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. Last Updated: 07/27/2016

Heavy Polluters Start to Care for Ecology

Most of the country's industrial companies prefer to clean up their messes rather than prevent them, the World Wildlife Fund said Tuesday.

But the companies are becoming more aware of the need for environmental protection, while banks, IT and telecom firms remain lackadaisical about the issue, it said.

Heavy polluters are dedicating time and attention to improving environmental practices because they realize the importance of being good corporate citizens, WWF said in a new study of 67 large businesses, including oil firms LUKoil and TNK-BP, titanium producer VSMPO-Avisma and carmaker AvtoVAZ.

"Business turned out to be more conscientious than we expected," said Nina Pusenkova, senior policy adviser on trade and investment at WWF Russia.

In the study, the environmental group sent out detailed questionnaires to 310 of Russia's largest companies. Only 67, or 21 percent, responded. That figure tallies with the results the group received in previous studies conducted in China and South Africa, where 33 percent and 25 percent replied, respectively. Similar studies were conducted in India and United Arab Emirates. The studies reveal that, when compared to other emerging-market economies, Russia is not generating a lot of economic activity for the carbon dioxide pollution it creates, said Alistair Schorn, a trade and investment program manager at WWF South Africa. "There is a declining trend but Russia is still much higher than other BRICs countries," Schorn said at the presentation of the study, referring to the emerging market economies of Brazil, Russia, India and China.

And rather than introducing innovative technologies to prevent pollution, a majority of Russian companies put their efforts into cleanup operations. "The companies are not fully aware of the newest tendencies in the sustainable development sphere," the report said.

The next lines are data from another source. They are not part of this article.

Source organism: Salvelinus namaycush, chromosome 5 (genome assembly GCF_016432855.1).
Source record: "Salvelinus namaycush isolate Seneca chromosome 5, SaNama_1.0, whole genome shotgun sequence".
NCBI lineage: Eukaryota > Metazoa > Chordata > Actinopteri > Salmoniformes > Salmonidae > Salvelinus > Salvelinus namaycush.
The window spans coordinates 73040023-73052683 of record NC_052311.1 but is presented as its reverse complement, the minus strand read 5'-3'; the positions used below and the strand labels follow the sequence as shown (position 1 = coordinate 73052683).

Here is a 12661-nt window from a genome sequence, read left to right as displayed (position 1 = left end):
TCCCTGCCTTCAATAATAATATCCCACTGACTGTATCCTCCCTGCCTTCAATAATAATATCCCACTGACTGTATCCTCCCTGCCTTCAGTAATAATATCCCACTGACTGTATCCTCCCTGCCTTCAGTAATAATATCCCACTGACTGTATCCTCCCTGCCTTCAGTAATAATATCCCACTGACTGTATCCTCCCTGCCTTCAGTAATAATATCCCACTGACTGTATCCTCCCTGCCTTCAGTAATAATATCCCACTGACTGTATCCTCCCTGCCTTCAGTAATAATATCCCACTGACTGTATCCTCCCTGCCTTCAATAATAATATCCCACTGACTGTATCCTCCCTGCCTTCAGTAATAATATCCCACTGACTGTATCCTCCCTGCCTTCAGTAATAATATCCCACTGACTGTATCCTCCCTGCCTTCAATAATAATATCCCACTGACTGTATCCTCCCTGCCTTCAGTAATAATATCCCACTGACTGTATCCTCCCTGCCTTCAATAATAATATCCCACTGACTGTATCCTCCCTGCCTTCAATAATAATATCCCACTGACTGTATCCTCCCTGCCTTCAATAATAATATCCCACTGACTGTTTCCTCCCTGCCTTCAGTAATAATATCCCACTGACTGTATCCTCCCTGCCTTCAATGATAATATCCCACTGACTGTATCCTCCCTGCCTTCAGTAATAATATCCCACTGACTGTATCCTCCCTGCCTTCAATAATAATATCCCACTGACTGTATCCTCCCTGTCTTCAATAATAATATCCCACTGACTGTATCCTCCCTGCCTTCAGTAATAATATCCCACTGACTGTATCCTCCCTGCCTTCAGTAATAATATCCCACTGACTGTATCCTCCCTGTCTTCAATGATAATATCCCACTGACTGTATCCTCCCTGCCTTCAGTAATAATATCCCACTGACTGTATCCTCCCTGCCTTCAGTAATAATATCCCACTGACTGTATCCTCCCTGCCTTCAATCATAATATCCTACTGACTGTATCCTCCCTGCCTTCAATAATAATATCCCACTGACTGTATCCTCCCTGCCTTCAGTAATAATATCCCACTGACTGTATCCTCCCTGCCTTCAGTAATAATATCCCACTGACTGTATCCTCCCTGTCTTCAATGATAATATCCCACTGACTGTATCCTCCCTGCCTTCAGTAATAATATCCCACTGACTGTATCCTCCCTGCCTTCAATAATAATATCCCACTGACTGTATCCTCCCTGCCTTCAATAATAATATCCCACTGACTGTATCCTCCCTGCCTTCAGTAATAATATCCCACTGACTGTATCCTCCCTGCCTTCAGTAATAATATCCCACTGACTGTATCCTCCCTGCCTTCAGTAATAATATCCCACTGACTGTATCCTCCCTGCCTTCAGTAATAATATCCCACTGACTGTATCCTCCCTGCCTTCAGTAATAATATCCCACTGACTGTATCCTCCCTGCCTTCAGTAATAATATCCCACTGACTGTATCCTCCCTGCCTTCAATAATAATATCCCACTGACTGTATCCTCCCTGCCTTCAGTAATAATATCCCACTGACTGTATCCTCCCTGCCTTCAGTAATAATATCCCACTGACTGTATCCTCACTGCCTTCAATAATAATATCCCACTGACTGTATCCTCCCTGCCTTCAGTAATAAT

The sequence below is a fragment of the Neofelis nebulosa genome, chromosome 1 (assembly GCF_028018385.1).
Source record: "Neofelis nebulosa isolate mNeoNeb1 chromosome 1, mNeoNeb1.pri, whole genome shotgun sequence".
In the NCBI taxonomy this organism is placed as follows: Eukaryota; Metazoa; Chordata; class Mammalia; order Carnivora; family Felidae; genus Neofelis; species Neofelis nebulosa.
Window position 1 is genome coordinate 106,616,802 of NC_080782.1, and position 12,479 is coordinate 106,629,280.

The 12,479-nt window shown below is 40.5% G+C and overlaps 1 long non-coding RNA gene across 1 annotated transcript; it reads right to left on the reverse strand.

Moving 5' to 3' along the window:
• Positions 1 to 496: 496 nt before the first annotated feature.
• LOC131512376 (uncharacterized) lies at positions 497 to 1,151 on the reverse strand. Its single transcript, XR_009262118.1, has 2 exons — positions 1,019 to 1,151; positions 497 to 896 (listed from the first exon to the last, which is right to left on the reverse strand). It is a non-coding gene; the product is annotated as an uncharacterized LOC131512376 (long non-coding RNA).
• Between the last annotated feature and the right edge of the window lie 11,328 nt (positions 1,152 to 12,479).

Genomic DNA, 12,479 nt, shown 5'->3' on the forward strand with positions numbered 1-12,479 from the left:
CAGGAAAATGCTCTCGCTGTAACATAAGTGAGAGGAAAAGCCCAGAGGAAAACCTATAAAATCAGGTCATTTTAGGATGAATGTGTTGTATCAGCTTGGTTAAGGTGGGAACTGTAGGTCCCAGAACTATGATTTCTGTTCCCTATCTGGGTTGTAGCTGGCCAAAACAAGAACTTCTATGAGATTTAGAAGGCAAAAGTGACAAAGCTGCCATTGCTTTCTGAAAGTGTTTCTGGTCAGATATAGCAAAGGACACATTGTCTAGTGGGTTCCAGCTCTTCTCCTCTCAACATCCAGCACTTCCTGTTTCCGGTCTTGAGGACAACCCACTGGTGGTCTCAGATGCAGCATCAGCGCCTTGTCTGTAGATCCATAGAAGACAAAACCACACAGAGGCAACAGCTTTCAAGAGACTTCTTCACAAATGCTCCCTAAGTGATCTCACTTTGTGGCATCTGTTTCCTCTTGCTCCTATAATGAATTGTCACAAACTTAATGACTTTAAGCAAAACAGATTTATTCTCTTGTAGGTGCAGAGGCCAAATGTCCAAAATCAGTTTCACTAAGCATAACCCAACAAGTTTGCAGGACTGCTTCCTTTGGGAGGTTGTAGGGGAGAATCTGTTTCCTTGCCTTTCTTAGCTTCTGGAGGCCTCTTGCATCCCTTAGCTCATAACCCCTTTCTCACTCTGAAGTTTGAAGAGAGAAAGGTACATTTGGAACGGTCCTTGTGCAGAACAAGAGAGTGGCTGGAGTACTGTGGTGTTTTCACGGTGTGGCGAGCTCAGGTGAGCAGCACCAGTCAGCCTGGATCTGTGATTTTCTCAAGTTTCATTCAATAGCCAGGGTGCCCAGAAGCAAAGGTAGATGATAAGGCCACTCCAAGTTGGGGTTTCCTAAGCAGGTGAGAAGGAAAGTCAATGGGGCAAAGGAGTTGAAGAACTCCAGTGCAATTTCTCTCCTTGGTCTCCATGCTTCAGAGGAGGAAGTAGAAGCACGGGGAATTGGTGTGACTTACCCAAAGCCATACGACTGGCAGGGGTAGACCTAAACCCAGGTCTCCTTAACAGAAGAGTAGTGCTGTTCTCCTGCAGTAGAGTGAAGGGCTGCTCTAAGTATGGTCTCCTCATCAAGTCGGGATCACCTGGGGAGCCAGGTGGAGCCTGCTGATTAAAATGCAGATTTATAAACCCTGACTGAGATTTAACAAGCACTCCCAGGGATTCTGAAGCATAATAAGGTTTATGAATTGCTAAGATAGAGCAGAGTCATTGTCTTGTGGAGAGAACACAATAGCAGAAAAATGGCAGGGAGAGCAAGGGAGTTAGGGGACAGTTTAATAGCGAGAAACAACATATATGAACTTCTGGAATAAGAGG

While 31 companies were familiar with the environmental management standard known as ISO 14001, only four companies knew about trading in carbon emission credits and none had heard of the Equator Principles, a benchmark used for managing social and environmental risk in project financing. Reasons given for paying attention to environmental issues ranged from corporate governance (40), to increasing productivity (17) and an aid to marketing (14).

Fifty-three companies said they had a separate annual budget for environmental protection. The budgets ranged from $300 million to $33,000, Pusenkova said.

Big polluters such as the oil and gas, timber, metals and auto industries were, predictably, well represented in the study. There were few responses from banks, IT and insurance companies.

Yevgeny Shvarts, WWF Russia's director of conservation policy, said banks had told him privately that they were not prepared to take on the extra cost of tackling environmental concerns. Raising awareness in the financial sector is "a job for tomorrow," Shwarts said.

Mikhail Ugodin, an analyst with banks rating agency RusRating, said environmental issues were not yet on banks' agendas as there was no legal requirement to address them.